Tuesday, February 15, 2011

Blue Silk

James Lee Jobe with Mary Zeppa
at The Book Collector

—James Lee Jobe, Davis

The grandfather clock packed its bags
and caught a train back east,
hoping for new opportunities
while there was still time.
The curtains blew away on the wind,
flapping madly as if waving goodbye,
then shooting out into the sky
like a thing frightened.
The dog left, just giving up and walking away,
and the cat took up with the neighbors,
saying sullen things
and lurking under bushes.
The apples ran away with the wine,
somplace more romantic, I suppose;
I hadn't been aware of the relationship.
With each loss I felt a bit freer, and lighter.
Night was coming on, and looking
pretty good. What now?—I asked the heavens.
There was no answer, of course,
but the sky was lovely,
and the setting sun was so warm.


Thanks, James Lee Jobe, for today's poems, and thanks to Robin Gale Odam for Today's LittleNip. About himself, James Lee says he is a longtime Northern California poet. His fourth chapbook is a Rattlechap, What God Said When She Finally Answered Me, from Rattlesnake Press. His fifth chapbook is being published by Little M Press. Jim is too modest; he's been a NorCal Force in poetry, both as a publisher (One Dog Press) and as a writer, for many years. Hear him read this coming Wednesday night at Red Night Poetry—see our b-board for details!


—James Lee Jobe

I will die one day
Right here in this valley.
Don't be sad.
The sky will slide open
Like a bathroom mirror
And kind angels
Will guide me home
Through golden light.
To you it may seem
Like just another beautiful
Valley sunset.
And you'll be right.


—James Lee Jobe

I pledge allegiance to no flag,
no country, but to the earth.
The Great Mother
is my country.
One world, one people
with many faces and beliefs,
here to help each other,
to love each other,
and to grow.
I bind my faith to no rules,
just to my own heart,
my own truth,
and I set nothing in stone
except this;
we are all equal souls
in this world, my sister,
my brother. And kindness!
I pledge allegiance to that.


—James Lee Jobe

Midnight. A waning moon.
Cats by the hundreds,
by the thousands,
begin to gather
in the tumbledown streets
and parks.
As if commanded
through telepathy
the cats form into ranks,
into companies,
and move out
in an orderly manner.
Many more cat brigades
from the suburbs
join them,
and their numbers swell
into an army,
marching through the night.
Just before dawn,
they take up their positions
around city hall
and the police stations.
Today they will put right
many wrongs.
A balance will be reclaimed.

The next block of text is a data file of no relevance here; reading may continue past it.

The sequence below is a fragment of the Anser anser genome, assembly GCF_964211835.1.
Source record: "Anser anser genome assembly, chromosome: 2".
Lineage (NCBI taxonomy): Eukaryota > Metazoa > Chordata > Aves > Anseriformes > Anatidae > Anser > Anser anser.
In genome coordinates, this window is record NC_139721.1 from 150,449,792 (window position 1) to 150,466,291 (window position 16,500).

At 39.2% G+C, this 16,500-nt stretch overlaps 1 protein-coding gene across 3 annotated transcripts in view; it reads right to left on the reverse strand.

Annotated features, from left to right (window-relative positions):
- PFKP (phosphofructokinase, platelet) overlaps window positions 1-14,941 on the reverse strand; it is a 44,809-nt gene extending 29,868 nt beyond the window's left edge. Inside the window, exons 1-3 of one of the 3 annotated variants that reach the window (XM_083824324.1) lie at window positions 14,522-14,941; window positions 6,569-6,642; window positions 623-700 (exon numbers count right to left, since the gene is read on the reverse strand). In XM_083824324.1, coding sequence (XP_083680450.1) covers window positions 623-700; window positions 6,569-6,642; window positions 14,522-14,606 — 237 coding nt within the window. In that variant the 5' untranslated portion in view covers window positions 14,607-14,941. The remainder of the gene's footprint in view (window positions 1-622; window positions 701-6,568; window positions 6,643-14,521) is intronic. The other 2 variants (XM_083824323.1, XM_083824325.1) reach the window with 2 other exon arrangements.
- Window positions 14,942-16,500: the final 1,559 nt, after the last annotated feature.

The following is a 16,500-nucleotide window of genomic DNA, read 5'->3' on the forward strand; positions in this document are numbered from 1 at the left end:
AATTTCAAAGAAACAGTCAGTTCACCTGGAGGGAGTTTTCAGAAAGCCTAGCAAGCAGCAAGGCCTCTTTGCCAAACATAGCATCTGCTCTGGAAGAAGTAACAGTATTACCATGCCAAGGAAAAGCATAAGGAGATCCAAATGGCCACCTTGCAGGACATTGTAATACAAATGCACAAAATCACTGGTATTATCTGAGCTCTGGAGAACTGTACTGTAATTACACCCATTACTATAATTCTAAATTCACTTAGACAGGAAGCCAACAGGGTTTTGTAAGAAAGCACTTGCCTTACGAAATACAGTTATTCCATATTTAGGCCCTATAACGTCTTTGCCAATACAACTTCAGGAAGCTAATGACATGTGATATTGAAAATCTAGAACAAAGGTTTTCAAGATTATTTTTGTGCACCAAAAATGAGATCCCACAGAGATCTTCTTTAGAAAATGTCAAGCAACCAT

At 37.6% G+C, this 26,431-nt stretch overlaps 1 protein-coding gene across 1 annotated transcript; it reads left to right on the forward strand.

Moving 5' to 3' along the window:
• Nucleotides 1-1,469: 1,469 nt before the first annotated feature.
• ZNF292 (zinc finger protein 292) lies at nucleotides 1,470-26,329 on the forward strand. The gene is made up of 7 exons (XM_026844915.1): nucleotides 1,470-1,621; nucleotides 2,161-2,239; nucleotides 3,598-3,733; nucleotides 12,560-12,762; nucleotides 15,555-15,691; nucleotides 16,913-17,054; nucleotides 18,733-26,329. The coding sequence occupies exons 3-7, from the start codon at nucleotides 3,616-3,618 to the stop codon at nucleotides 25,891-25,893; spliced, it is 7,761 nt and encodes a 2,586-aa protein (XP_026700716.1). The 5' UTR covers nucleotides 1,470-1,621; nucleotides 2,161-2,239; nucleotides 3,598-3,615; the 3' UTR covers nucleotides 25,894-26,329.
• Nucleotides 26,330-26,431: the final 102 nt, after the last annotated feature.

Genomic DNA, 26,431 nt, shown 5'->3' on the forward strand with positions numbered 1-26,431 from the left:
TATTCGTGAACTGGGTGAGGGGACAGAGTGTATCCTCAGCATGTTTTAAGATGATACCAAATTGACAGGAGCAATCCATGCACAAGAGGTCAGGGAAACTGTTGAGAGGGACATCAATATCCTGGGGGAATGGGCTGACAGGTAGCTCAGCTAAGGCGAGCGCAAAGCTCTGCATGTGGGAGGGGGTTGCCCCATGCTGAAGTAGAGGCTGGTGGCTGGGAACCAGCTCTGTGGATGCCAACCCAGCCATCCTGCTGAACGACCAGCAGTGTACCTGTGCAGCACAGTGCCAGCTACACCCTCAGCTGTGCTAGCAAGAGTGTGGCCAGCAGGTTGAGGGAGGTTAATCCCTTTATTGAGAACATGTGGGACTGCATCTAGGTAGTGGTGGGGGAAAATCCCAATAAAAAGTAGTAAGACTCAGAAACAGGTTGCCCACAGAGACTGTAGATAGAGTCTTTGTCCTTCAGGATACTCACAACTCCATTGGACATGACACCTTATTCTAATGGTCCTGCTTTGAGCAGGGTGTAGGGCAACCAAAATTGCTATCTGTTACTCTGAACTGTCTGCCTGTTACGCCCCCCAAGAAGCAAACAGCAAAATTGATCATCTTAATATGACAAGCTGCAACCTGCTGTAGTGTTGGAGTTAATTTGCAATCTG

Any moment now,
the sun will rise,
and with it
will come the signal
to attack.


—James Lee Jobe

Your skirt
down to the floor,
and the first monkey
is released,
and runs screaming
into the trees.
Black lace panties,
garter belt, and hose;
another monkey is free
and running.
Slipping off
your top reveals
the mountains
where Vishnu sleeps,
also covered
in sheer black lace.
Dozens of monkeys
are now
on the move,
and playing.
You pull me
next to you
and the jungle
comes alive!
On the backs
of the wild
we are carried
into the trees.


—James Lee Jobe

It isn't easy to explain The Black Dog.
(In a crib, just out of sight, a boy wakes up.)

This isn't a dog who wins awards or has a pedigree.
(He is very alert, and uses the rail to pull himself up.)

This isn't a dog that will ever wear a leash.
(Something calls to the boy, a desire perhaps.)

The Black Dog smells wild.
(Laughing, he pulls himself up and over the rail.)

The Black Dog pisses when he wants.
(Dropping down, the boy crawls fast across the floor.)

He eats garbage and he bites.
(At the doorway, the boy stands on his legs like a man.)

The Black Dog owns the world.
(He is taller now, with a trace of a beard, determined.)

You may not touch The Black Dog.
(He strides through the door, his muscles flexing.)

Unloved and free, The Black Dog commands respect.
(Fully a man now, he turns the corner and walks away.)

His life is his own, not yours, and your rules mean nothing, nothing.
(His life is his own, not yours, and your rules mean nothing, nothing.)


Today's LittleNip:

—Robin Gale Odam, Sacramento

Found him out there alone,
tangled in his thoughts.

I’ll take him a lifeline—

Corona, silence,
wisp of blue silk.



Our Seed of the Week is Blue Silk. What does that conjur up for you? The night sky, like in Robin's photo, or a smooth, unruffled ocean? The flag of some developing nation? A negligee, or a handkerchief, or a shade of fingernail polish—or some rich guy's pajamas? Write about blue silk and send it to kathykieth@hotmail.com or P.O. Box 762, Pollock Pines, CA 95726. No deadline on SOWs. 

—Photo by Robin Gale Odam